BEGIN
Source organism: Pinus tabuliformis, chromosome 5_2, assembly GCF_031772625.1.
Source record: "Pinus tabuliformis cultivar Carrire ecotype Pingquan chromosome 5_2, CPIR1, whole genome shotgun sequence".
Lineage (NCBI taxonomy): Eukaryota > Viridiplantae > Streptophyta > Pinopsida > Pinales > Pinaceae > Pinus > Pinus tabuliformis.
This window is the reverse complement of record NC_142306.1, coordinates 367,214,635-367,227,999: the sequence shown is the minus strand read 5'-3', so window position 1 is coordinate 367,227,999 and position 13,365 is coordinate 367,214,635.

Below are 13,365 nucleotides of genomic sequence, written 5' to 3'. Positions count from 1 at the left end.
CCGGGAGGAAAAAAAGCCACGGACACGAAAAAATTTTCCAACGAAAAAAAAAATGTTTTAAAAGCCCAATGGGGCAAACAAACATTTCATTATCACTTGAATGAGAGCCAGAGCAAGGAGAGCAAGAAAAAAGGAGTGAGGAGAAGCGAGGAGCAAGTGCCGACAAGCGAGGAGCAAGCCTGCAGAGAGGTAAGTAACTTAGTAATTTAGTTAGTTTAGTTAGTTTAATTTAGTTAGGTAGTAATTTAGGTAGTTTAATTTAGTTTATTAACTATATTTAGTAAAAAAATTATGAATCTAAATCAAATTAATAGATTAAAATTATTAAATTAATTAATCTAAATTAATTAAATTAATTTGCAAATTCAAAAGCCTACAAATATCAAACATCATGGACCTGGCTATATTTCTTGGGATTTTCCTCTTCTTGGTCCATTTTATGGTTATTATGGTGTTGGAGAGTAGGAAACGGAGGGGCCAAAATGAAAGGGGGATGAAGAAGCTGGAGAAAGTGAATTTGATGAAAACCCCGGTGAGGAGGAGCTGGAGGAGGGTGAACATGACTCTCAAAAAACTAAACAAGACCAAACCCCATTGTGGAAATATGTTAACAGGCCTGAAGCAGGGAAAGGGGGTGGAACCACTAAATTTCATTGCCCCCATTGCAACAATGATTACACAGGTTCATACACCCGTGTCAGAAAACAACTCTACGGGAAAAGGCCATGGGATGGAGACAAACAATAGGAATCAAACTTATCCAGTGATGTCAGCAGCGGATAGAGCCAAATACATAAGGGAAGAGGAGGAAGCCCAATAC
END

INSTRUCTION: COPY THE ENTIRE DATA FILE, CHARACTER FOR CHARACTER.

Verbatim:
Source organism: Pinus tabuliformis, chromosome 5_2, assembly GCF_031772625.1.
Source record: "Pinus tabuliformis cultivar Carrire ecotype Pingquan chromosome 5_2, CPIR1, whole genome shotgun sequence".
Lineage (NCBI taxonomy): Eukaryota > Viridiplantae > Streptophyta > Pinopsida > Pinales > Pinaceae > Pinus > Pinus tabuliformis.
This window is the reverse complement of record NC_142306.1, coordinates 367,214,635-367,227,999: the sequence shown is the minus strand read 5'-3', so window position 1 is coordinate 367,227,999 and position 13,365 is coordinate 367,214,635.

Below are 13,365 nucleotides of genomic sequence, written 5' to 3'. Positions count from 1 at the left end.
CCGGGAGGAAAAAAAGCCACGGACACGAAAAAATTTTCCAACGAAAAAAAAAATGTTTTAAAAGCCCAATGGGGCAAACAAACATTTCATTATCACTTGAATGAGAGCCAGAGCAAGGAGAGCAAGAAAAAAGGAGTGAGGAGAAGCGAGGAGCAAGTGCCGACAAGCGAGGAGCAAGCCTGCAGAGAGGTAAGTAACTTAGTAATTTAGTTAGTTTAGTTAGTTTAATTTAGTTAGGTAGTAATTTAGGTAGTTTAATTTAGTTTATTAACTATATTTAGTAAAAAAATTATGAATCTAAATCAAATTAATAGATTAAAATTATTAAATTAATTAATCTAAATTAATTAAATTAATTTGCAAATTCAAAAGCCTACAAATATCAAACATCATGGACCTGGCTATATTTCTTGGGATTTTCCTCTTCTTGGTCCATTTTATGGTTATTATGGTGTTGGAGAGTAGGAAACGGAGGGGCCAAAATGAAAGGGGGATGAAGAAGCTGGAGAAAGTGAATTTGATGAAAACCCCGGTGAGGAGGAGCTGGAGGAGGGTGAACATGACTCTCAAAAAACTAAACAAGACCAAACCCCATTGTGGAAATATGTTAACAGGCCTGAAGCAGGGAAAGGGGGTGGAACCACTAAATTTCATTGCCCCCATTGCAACAATGATTACACAGGTTCATACACCCGTGTCAGAAAACAACTCTACGGGAAAAGGCCATGGGATGGAGACAAACAATAGGAATCAAACTTATCCAGTGATGTCAGCAGCGGATAGAGCCAAATACATAAGGGAAGAGGAGGAAGCCCAATAC